The Federal Communications Commission ruled yesterday that big telephone companies no longer have to lease their high-speed Internet lines to competitors, giving the companies more power over the delivery of popular fast Internet services.

The new policy raises the possibility that America Online Inc., EarthLink Inc. and the many smaller providers that do not have their own networks could ultimately lose use of digital subscriber lines (DSL) or have to pay the telephone companies more to keep offering broadband Web access.

Combined with a recent Supreme Court decision that freed cable TV companies from having to share their networks with Internet service providers, the FCC policy completes a rapid change in rules that have so far created a wide-open market with ever-shrinking prices for broadband services. The panel agreed to delay imposing the rule for a year to lessen the impact on providers and their customers.

FCC Chairman Kevin J. Martin said it was only fair to give telephone companies the same treatment won by cable companies in the Supreme Court's June 27 "Brand X" decision, and he argued that consumers have multiple choices for broadband access.

"With the actions we take today, consumers will reap the benefits of increased Internet access competition and enjoy innovative, high-speed services at lower prices," he said.

There is lively competition among providers to lure customers with introductory broadband offers as low as $14.95 a month. But critics say that if big cable and telephone companies are the only broadband players, they could raise prices over time.

Whether high-speed Internet prices rise or fall depends in part on the development of still other types of technology, such as the delivery of broadband over power lines, wireless networks and satellite-based systems.

"Those futuristic promises are just that -- promises," said Kenneth DeGraff, policy director for Consumers Union.

"The FCC has solidified a mano-a-mano match between . . . the cable and telephone companies," he said. "When consumers have fewer choices, prices will rise."

Industry officials and independent analysts said that the latest decision is likely to drive many small ISPs out of business but that bigger ones, such as EarthLink and AOL, would continue to be able to lease access to DSL lines from the telephone companies, albeit at higher rates.

Broadband has become the most popular way for Americans to access the Internet. High-speed Web surfing makes possible many of the hottest aspects of Internet culture, such as downloading music for portable music players or watching streaming video from events such as this summer's Live8 concerts.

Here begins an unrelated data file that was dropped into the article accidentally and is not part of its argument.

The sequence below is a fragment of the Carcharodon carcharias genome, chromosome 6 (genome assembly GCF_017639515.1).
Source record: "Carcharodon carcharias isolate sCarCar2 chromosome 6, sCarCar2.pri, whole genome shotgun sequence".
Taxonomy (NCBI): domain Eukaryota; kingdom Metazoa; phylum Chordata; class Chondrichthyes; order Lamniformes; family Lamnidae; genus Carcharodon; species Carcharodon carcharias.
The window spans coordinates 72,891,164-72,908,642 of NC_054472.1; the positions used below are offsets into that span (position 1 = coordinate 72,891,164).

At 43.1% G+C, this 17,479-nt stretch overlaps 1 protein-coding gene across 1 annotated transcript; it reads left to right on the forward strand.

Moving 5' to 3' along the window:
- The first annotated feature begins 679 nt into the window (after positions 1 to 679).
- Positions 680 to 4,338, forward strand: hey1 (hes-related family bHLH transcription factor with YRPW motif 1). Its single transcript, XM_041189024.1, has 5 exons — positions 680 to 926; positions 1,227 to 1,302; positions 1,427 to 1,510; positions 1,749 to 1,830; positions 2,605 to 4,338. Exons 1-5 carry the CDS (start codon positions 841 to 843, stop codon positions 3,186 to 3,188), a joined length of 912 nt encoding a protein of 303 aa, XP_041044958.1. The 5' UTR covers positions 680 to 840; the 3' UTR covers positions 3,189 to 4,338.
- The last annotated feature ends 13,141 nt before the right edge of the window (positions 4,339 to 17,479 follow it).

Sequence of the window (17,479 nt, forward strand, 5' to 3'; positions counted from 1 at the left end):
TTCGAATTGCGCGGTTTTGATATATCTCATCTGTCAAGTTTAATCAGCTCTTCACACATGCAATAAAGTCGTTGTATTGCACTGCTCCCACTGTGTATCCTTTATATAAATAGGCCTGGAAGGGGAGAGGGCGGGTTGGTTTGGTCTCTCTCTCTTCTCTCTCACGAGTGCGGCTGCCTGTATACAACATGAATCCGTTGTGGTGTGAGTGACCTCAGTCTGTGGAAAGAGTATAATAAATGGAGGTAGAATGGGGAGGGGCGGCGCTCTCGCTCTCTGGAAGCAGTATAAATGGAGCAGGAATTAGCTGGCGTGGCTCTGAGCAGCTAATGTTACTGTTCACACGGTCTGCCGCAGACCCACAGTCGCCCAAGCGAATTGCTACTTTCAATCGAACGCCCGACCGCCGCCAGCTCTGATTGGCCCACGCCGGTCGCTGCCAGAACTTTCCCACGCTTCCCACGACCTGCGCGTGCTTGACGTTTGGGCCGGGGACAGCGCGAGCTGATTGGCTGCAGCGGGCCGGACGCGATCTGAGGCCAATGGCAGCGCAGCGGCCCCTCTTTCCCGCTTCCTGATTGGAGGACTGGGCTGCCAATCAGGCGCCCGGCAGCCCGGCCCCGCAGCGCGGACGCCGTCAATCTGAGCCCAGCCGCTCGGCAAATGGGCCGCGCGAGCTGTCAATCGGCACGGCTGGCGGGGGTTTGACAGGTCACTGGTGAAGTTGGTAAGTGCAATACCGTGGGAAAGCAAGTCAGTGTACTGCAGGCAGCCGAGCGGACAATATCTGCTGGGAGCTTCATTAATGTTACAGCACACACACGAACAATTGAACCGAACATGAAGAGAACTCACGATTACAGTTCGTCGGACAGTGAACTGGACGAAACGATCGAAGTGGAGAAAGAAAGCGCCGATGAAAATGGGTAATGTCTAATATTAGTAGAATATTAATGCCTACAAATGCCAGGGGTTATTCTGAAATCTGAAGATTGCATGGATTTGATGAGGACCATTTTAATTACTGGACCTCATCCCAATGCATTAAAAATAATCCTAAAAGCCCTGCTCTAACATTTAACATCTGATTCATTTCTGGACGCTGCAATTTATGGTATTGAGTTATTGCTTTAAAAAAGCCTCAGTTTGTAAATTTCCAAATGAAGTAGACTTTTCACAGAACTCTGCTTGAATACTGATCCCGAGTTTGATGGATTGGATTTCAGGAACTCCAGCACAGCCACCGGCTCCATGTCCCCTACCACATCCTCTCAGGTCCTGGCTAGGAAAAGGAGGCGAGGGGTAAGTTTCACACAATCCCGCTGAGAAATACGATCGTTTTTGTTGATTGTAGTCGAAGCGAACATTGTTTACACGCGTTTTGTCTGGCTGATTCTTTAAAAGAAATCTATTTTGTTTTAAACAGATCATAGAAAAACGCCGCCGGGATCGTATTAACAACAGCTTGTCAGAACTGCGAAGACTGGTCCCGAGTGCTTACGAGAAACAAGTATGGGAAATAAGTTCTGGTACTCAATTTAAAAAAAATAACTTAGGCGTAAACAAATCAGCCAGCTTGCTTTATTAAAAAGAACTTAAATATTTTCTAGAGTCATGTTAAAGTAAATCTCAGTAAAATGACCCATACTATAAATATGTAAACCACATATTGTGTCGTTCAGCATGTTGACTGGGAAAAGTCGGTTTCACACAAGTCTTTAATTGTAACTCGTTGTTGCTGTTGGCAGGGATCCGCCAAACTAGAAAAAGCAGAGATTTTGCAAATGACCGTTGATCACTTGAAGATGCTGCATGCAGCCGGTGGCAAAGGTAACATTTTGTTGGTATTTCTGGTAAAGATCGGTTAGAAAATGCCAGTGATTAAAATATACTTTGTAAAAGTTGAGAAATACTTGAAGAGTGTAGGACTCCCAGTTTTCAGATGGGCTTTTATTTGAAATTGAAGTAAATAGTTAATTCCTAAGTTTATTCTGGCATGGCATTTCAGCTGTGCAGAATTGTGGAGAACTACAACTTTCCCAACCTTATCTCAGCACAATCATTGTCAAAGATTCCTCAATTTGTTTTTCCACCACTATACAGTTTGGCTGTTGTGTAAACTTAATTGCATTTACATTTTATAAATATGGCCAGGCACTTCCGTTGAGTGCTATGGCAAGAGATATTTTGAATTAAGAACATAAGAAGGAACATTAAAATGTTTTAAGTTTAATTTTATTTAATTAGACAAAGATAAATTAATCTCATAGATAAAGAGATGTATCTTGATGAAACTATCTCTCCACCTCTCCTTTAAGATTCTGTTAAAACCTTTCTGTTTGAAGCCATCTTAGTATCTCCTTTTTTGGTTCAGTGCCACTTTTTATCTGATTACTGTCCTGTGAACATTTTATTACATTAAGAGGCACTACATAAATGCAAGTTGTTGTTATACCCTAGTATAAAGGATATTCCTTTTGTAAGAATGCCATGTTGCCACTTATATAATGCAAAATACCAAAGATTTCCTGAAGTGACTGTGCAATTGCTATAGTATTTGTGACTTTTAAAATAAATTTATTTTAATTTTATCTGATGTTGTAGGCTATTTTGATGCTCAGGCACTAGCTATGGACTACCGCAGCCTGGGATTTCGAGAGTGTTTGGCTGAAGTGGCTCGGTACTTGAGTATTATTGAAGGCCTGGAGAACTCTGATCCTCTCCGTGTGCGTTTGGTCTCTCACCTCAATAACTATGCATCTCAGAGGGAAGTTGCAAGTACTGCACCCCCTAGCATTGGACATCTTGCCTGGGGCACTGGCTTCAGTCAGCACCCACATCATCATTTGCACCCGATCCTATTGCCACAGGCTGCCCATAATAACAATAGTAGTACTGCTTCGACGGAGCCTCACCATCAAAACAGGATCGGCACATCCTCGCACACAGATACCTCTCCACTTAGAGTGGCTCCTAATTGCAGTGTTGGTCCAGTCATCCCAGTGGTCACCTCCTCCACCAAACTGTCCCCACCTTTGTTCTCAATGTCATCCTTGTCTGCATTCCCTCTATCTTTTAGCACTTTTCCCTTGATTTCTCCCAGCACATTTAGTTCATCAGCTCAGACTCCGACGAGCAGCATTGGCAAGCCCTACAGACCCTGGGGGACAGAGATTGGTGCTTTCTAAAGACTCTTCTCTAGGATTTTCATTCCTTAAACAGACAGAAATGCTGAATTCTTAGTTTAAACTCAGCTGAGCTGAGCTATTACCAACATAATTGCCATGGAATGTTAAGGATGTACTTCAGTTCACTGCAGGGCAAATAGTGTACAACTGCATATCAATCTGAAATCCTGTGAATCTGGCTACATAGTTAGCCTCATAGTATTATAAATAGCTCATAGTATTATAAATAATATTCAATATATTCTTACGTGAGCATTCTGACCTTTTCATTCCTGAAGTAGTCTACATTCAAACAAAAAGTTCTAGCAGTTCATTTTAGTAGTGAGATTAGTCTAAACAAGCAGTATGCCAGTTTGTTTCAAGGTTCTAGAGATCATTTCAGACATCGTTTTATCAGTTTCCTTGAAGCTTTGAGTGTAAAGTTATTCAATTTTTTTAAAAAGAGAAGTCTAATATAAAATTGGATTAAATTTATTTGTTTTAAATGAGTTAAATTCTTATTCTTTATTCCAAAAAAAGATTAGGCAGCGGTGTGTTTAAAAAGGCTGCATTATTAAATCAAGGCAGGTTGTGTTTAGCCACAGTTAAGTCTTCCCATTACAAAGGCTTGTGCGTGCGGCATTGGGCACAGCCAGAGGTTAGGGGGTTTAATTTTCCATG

Broadband prices have gotten low enough to attract more than half of American home Internet subscribers and have led to the decline of old-fashioned dial-up service such as that offered by AOL and EarthLink. Those companies are transforming themselves to keep up but lack their own high-speed networks and have depended on regulated access to systems owned by others to stay competitive.

In addition to representing a victory for the telephone companies, the FCC's bipartisan, 4-0 broadband vote is something of a coup for Martin, who brought along the commission's two Democrats by compromising.

Industry analysts said the Democrats were willing to make a deal because the Brand X decision made it all but inevitable that the telephone companies would eventually get the same treatment as cable companies.

Among the compromises, the FCC postponed carrying out the broadband decision for one year to give independent ISPs time to adjust and to prevent their customers from being cut off overnight.

Separately, the commission urged Internet providers to let consumers get any content they want on the Web, provided that it's lawful.

The statement, which is not backed by any enforcement penalties, supports a demand by many high-tech firms that telephone and cable companies not use their grip on communications networks to discriminate against content or service providers.

It is not in the telephone companies' interest to cut off rival ISPs entirely, said Scott Cleland of Precursor, an independent research firm in the District that serves big institutional investors. The phone companies have a big wholesale business selling access to their lines and are lobbying Congress for more deregulation.

"They're not going to be real heavy-handed, because it's not in their market interest," Cleland said. "When you want more deregulation, you do not act like a monopolist."

EarthLink, which had argued against the decision, put the best face on the FCC's action.

"Today's FCC ruling effectively preserves DSL access for the next year. Beyond that, we are confident that we will extend our existing commercial agreements," it said in a written statement.